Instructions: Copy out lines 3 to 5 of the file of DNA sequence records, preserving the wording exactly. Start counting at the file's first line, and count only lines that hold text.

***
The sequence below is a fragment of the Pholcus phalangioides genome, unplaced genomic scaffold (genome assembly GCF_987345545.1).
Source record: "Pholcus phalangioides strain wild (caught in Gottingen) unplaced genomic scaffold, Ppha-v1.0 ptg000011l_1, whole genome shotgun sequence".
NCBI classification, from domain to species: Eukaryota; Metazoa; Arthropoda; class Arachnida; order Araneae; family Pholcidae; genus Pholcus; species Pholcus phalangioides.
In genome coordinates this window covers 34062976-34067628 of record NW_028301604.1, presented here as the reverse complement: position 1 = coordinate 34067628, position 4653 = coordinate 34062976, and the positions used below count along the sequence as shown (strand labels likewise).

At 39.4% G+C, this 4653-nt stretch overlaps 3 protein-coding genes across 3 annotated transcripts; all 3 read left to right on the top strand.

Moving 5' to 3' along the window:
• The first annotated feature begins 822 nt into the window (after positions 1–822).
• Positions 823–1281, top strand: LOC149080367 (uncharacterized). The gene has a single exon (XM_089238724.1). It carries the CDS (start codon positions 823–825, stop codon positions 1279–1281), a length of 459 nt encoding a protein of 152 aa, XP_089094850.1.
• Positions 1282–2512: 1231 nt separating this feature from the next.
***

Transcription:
NCBI classification, from domain to species: Eukaryota; Metazoa; Arthropoda; class Arachnida; order Araneae; family Pholcidae; genus Pholcus; species Pholcus phalangioides.
In genome coordinates this window covers 34062976-34067628 of record NW_028301604.1, presented here as the reverse complement: position 1 = coordinate 34067628, position 4653 = coordinate 34062976, and the positions used below count along the sequence as shown (strand labels likewise).

At 39.4% G+C, this 4653-nt stretch overlaps 3 protein-coding genes across 3 annotated transcripts; all 3 read left to right on the top strand.